Here's When You Should Use A VPN

Photographed by Jessica Nash.
Welcome to What the Tech?!, Refinery29's weekly column explaining the basics behind a buzzword or concept you've heard tossed around in conversation (but maybe don't actually understand).

Using a VPN is a smart thing to do if you're traveling, using an open Wi-Fi network, or just want to ensure no one snoops on what you're doing online. If you've never used one before, no sweat. Here's what you need to know about a VPN — from what it is in the first place to how to get started.

VPN stands for "virtual private network." It's a secure, usually encrypted network connection that piggybacks on an existing wireless network (kind of like a private tunnel connecting your computer to whatever else you're doing online). You can set up a VPN on your computer, or use a third-party app to create one.

So, when and why would you want to use a VPN?

A lot of companies and educational institutions use VPNs so that you can access private, locally stored databases even when working remotely. Or, if you're traveling, or live in an area where content is blocked because of your location (Netflix, we're looking at you and your geo-restrictions), a VPN can often get around those location-based restrictions. VPNs also make general web browsing safer and more secure by encrypting what you're doing online, which is handy if you're on an open Wi-Fi network at an airport or café.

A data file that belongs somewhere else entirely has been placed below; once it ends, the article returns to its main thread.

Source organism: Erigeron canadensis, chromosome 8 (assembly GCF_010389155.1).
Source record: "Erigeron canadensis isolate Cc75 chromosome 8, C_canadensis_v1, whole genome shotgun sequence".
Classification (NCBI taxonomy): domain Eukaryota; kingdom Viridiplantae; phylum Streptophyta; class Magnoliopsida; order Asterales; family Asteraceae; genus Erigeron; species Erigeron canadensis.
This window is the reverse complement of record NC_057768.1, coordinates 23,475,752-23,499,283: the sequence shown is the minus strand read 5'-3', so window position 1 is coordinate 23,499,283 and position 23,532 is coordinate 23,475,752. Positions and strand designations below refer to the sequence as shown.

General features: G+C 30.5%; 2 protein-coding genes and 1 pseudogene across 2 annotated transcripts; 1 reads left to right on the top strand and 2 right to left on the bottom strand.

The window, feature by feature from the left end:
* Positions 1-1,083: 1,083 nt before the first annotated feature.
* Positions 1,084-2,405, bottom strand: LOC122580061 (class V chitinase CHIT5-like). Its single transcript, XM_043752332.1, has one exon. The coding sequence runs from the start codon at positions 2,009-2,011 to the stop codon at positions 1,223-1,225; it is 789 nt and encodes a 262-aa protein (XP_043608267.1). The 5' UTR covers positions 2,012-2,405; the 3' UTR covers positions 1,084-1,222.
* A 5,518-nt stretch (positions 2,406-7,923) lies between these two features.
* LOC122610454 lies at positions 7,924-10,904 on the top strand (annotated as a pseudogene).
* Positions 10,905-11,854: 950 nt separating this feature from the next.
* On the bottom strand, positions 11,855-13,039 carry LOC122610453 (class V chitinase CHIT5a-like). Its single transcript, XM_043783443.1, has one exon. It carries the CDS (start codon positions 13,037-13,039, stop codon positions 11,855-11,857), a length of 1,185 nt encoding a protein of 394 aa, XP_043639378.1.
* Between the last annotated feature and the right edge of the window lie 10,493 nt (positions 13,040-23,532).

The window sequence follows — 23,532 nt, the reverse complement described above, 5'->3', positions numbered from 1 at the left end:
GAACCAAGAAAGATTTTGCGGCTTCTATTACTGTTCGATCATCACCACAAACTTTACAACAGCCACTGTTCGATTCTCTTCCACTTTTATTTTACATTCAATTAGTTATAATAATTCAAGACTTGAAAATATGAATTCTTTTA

If your company wants you to use a VPN, someone from IT will likely give you instructions on how to set things up. You'll basically head to the Networks section of your computer's settings, and enter in the information provided, your account name, and password. When you want to connect, you'll just head back to that section of your settings and log in.

If you want to protect your internet traffic from prying eyes or sketchy wireless networks, you can install a third-party VPN, such as Hotspot Shield or F-Secure Freedome. (On your phone, you can try SurfEasy VPN or TunnelBear VPN.) An added benefit of these services: They also block potentially malicious ads, which are a growing source of viruses and malware. Caveat: You'll have to pay a small fee to use these apps, but it's well worth it.

If you live in the U.S. and have access to private wireless networks, you may not need to use a VPN too often, but it can be a useful tool to have installed just in case.

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